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'The Lovers'—A Review (Netflix)

by Q-ell Betton 3 years ago in review
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I watch so you may not have to.

This is not my usual type of genre to review, romantic comedies. Though I like and watch most genres of film, I have not reviewed many romantic comedies. The premise of most of them does not usually lend itself to a review, with the strength of the films usually relying on the central pairing's chemistry more than anything else.

Truth be told, I am quite a fan of the genre, a good romantic comedy contains all the elements I love in a film; wordplay, good acting requiring emotional range, and relationship dynamics. With all of that said, I sat down to watch another Netflix offering, The Lovers, written and directed by Azazel Jacobs.

A middle-aged, estranged, married couple, Mary (Debra Winger) and Michael (Tracy Letts) are both having affairs. Mary is with Robert (Aiden Gillet) and Michael is with the highly strung Lucy (Melora Walters). Both plan to leave the marriage to be with their respective lovers. Both are waiting until after the visit of their son, Joel (Tyler Ross) before they end the marriage.

Neither knows of the others plan. As they go about their daily lives, they try to live their dual lives, trying not to let on, to one another, that there is something wrong.

Civil rather than close whilst living under the same roof, their relationship, and where each of them stands within it, is thrown into confusion when after falling asleep back to back, they end up facing one another.

Still half asleep, they absentmindedly show affection to one another. They both wake up and realise the awkwardness of the situation. Michael goes to shower and Mary goes to get some coffee. As they awkwardly sit on their marital bed, they suddenly succumb to their passion.

Both are confused now as their respective lovers push for them to leave the marriage. Both feel guilty toward their lovers as they act increasingly like lovers themselves. Lucy gets suspicious of Michael and confronts him, sure that he is sleeping with someone else. Robert also wants assurances from Mary.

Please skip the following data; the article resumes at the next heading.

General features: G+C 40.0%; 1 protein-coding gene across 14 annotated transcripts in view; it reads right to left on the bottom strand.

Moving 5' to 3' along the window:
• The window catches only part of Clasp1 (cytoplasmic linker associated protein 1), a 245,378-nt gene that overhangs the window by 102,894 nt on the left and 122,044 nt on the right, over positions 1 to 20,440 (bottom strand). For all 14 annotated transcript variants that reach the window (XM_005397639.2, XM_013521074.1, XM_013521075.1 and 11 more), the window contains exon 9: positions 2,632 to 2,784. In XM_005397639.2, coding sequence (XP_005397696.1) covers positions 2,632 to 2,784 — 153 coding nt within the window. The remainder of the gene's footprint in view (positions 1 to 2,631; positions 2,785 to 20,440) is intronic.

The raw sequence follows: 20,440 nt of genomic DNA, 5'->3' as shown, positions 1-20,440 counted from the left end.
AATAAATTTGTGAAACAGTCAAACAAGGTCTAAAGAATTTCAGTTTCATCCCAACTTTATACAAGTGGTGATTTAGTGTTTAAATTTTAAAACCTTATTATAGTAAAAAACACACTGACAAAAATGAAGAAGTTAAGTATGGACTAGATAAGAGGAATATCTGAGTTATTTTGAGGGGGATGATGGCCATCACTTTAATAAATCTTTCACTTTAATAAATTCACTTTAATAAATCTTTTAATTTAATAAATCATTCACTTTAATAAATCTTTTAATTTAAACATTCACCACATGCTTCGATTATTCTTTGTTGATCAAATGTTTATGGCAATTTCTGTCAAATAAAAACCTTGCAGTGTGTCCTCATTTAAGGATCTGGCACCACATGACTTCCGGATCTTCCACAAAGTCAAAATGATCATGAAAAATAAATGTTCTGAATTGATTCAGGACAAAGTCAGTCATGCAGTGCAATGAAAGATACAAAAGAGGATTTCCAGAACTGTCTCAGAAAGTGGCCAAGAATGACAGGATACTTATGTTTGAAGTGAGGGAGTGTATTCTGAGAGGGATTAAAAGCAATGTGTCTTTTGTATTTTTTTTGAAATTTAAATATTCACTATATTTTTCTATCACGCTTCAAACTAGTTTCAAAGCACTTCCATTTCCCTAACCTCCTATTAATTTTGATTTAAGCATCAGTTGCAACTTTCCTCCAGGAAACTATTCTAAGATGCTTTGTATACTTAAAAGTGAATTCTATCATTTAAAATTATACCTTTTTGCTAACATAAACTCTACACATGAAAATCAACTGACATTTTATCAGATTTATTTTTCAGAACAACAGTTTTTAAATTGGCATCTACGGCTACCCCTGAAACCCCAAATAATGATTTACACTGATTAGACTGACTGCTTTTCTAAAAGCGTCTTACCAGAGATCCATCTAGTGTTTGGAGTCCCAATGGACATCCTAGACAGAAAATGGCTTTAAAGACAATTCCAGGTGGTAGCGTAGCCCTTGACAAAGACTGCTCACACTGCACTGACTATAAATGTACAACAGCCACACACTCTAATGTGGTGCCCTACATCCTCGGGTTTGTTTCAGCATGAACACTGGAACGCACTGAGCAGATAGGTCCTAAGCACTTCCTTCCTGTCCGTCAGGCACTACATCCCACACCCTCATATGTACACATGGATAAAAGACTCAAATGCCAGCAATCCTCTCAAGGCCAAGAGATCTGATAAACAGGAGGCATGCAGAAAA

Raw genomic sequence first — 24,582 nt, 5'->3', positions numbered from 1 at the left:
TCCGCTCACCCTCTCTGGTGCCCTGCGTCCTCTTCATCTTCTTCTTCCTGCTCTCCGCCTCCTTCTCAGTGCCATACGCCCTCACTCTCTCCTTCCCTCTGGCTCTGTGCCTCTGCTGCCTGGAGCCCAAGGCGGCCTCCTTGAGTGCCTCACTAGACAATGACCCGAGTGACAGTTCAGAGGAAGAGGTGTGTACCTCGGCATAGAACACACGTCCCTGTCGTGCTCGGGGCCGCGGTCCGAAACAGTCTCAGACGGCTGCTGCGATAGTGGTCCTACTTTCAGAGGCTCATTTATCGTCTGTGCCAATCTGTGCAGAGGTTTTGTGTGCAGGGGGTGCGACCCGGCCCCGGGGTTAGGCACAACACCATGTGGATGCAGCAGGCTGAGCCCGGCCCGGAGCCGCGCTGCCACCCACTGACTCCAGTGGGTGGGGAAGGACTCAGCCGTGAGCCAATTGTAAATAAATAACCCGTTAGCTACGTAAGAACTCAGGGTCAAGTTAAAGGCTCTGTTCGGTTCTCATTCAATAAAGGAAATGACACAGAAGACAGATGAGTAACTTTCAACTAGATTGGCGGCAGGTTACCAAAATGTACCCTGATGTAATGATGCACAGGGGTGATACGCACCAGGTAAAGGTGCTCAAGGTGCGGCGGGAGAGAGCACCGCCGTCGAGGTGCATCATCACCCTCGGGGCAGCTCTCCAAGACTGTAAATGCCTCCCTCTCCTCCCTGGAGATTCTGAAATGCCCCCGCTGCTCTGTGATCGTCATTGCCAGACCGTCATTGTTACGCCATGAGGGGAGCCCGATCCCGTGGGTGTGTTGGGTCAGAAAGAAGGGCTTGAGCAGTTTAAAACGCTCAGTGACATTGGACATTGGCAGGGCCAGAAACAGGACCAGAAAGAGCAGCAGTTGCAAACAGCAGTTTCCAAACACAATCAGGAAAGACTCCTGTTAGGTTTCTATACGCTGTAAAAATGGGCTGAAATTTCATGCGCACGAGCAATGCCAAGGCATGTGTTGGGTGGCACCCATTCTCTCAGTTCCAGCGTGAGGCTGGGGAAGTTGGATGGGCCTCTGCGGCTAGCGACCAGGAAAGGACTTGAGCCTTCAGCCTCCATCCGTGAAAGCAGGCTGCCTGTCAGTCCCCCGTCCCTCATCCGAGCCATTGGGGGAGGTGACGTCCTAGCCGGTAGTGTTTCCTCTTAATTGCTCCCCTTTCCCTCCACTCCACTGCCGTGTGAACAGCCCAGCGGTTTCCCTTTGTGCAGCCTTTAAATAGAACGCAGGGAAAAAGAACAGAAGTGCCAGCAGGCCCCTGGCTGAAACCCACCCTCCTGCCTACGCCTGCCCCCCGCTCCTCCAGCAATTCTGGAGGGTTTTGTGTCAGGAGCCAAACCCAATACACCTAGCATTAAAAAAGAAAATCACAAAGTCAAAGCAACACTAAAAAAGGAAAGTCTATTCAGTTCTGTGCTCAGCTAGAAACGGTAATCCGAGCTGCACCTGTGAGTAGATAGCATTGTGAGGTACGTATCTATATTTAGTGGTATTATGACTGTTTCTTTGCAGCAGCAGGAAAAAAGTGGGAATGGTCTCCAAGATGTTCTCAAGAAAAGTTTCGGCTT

Joel visits and brings his girlfriend, Erin (Jessica Sula). Joel’s relationship with his father is strained, as Michael, a weak-willed and spineless liar, has cheated on Mary before.

Mary and Erin go to the shops. Lucy hisses at Mary as they drive past. Erin asks who she is, but Mary does not know. Erin returns to the house alone. Joel wants to fight his father, sure that he is causing distress to his mother.

Mary returns and tries to explain their situation to Joel. He does not want to hear it. He and Erin leave. Mary and Michael separate, each going and forming relationships as they had promised to their lovers. They do, however, remain lovers. The end.

Jacobs film is both straight forward and quirky. The story is easy to follow, the script sparse, the characters made more real by their lack of communication. Given the sparseness of the script, it is left to the actors to convey the emotion and tell their story through body language and emoting.

The cast absolutely rises to the challenge. Jacobs’ film follows perfectly the filmmaker’s adage of 'show, don’t tell', always picking the option of telling the story through an image rather than wordy exposition.

Music, Mandy Hoffman the creative force in this instance, also plays a large part in setting the mood of the film and helping to tell the story.

The music is wonderful, though it is quite bold, because of the sparseness of the script, it never obscures any of the speech. Even though there are sombre moments, the music remains light and jovial, never allowing the mood of the film to dip.

That all the lovers, the interweaving couples, are more mature than what is normally portrayed in film, is refreshing. What is also interesting, is the way Jacobs writes the characters.

There are no cliched ageist references, none of the protagonists are mature in the sense of acting as though they know what they are doing and have it all together.

They all display the giddiness that someone in love or infatuation, in a clandestine, taboo relationship, might display; the petulance, the desperation, the eagerness, the myopic selfishness. It is brilliant.

The Lovers is not a film for everyone. Like I say, it is not as wordy as a normal romantic comedy and the humour is darker than one would normally find in the genre.

That being said, I found the film quite enjoyable and feel that it is worth the near 100 minutes of your time it would take to enjoy.

A nice little film.


About the author

Q-ell Betton

I write stuff. A lot.

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